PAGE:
Court order on loud music brings drummers back in fashion
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The legal bar on loud music has brought traditional drummers back in business here after they were nearly forgotten owing to easy availability of electronic music at the push of a button.
Once again the roll of a drum can be heard in social occasions, specially in the rural areas of Odisha or for that matter Bengal and other states, like in the past when drums were an inseparable part of programmes.
Their sway was broken when electronic means of playing music made their appearance and band parties put the record players and amplifiers on.
R Ramamurthy, owner of a Berhampur-based band, said he was facing tough competititon from traditonal drum beaters because of court restrictions limiting sound levels.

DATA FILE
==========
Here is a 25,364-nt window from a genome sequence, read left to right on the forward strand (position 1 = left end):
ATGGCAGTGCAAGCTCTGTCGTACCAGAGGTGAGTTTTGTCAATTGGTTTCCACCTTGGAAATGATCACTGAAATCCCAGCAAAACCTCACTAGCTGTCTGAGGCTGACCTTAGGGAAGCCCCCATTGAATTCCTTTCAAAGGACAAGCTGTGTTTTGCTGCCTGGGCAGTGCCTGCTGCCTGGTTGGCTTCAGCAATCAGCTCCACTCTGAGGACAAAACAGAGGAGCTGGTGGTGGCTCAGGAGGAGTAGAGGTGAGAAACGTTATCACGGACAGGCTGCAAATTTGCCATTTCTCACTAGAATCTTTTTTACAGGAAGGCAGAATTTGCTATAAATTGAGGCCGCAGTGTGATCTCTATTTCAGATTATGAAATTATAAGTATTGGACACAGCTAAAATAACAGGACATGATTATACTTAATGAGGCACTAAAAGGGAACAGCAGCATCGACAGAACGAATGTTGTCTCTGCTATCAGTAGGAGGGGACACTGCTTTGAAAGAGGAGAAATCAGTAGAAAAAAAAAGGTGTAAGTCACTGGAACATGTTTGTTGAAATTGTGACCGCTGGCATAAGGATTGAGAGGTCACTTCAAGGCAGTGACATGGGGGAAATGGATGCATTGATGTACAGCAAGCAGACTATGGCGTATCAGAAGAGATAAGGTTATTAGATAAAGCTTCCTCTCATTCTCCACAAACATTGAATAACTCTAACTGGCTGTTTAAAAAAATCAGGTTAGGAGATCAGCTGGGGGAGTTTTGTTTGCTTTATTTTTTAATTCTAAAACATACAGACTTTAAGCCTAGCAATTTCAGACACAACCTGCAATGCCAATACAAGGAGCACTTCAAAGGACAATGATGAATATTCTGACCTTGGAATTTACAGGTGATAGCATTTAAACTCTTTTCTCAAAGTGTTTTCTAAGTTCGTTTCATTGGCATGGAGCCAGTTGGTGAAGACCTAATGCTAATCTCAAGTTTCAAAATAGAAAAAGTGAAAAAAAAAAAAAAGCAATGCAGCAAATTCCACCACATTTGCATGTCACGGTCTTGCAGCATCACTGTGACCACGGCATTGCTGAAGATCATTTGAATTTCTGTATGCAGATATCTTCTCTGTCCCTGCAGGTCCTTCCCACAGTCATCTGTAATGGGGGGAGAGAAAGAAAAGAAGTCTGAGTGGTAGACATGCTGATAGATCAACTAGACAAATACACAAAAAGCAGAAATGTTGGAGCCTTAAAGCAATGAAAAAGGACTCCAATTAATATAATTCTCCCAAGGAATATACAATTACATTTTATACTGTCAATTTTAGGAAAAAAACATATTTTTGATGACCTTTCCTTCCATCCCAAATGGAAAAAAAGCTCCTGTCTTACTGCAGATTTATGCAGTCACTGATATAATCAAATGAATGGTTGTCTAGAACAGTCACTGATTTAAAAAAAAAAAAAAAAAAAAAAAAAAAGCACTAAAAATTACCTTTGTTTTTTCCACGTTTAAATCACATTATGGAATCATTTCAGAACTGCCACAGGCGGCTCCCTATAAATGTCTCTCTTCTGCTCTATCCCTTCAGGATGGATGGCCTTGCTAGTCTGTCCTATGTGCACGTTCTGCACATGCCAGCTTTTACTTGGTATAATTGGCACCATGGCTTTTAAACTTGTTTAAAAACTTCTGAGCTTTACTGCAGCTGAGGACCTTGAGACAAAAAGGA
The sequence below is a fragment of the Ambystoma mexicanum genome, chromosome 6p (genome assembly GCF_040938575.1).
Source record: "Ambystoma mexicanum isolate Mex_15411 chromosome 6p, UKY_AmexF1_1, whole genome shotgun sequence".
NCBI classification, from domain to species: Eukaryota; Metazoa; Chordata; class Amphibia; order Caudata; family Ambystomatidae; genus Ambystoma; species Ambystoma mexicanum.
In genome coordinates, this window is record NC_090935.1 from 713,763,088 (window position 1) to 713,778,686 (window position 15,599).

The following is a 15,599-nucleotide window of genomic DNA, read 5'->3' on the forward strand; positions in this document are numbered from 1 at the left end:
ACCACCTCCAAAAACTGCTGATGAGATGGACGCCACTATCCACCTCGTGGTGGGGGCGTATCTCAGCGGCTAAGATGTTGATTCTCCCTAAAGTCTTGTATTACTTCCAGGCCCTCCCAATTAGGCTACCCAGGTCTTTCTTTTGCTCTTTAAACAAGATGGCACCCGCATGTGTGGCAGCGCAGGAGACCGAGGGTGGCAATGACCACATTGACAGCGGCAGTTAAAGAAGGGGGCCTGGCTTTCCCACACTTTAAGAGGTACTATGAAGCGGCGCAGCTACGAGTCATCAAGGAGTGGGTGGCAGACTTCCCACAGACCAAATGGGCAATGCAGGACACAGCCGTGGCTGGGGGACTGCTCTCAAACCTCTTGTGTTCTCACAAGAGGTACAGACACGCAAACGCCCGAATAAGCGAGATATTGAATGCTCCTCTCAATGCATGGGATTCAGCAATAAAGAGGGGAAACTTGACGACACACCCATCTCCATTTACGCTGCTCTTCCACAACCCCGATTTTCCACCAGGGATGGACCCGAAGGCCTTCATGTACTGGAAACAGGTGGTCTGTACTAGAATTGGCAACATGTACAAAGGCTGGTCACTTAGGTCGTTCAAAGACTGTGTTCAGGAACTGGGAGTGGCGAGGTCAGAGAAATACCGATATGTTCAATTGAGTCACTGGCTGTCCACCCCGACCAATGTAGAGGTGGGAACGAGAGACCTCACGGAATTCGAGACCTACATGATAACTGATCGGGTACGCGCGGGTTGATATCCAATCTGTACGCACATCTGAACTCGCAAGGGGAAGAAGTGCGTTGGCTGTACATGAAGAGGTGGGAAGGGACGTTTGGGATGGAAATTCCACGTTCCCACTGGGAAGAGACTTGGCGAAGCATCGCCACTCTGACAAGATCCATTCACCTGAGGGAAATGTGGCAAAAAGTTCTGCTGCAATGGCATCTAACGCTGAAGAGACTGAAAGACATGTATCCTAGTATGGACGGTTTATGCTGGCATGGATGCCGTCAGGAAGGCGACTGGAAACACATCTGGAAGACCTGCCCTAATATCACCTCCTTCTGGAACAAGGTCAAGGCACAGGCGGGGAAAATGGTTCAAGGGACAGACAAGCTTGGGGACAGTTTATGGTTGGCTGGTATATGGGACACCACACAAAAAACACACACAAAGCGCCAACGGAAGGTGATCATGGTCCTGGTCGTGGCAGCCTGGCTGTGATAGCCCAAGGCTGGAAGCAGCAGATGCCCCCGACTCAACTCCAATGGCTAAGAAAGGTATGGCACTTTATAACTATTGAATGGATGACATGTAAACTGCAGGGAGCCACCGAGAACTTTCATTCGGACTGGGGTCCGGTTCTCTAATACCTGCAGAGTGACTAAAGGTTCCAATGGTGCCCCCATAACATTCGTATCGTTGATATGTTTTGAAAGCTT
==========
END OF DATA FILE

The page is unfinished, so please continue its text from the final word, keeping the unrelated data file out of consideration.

"The number of shows has gone down. We had procured amplifiers before the imposition of legal restrictions on sound limits. We are performing under constant fear of police crackdown," he said.
Traditonal drummer Harihar Goud said playing the dholki is still a part time profession, but he is now in great demand, thanks to the court direction restricting noise levels.
"We were getting hardly two to three orders for performance. Now it has tripled," he said.
Local musician Damodar Sadangi said the drum-beating art that was pushed to the background not long ago, is apparently on the path to revival.
The services of traditional drum-beaters were much sought during the Dussehra and Laxmi Puja festivities and the immersion ceremonies of goddesses.
"Dholki mridangas and madalas are traditional drums. Beating them generates a rhythmic resonance that is soothing to human ears. Drum beaters are dexterous in their inimitable style while dancing to the tune of drum-beating. For the observers, it's a treat to watch," Sadangi noted.
Nirakar Puhana, the head of a traditional drum-beating group, said their performances used to be limited to periodic religious functions in villages.
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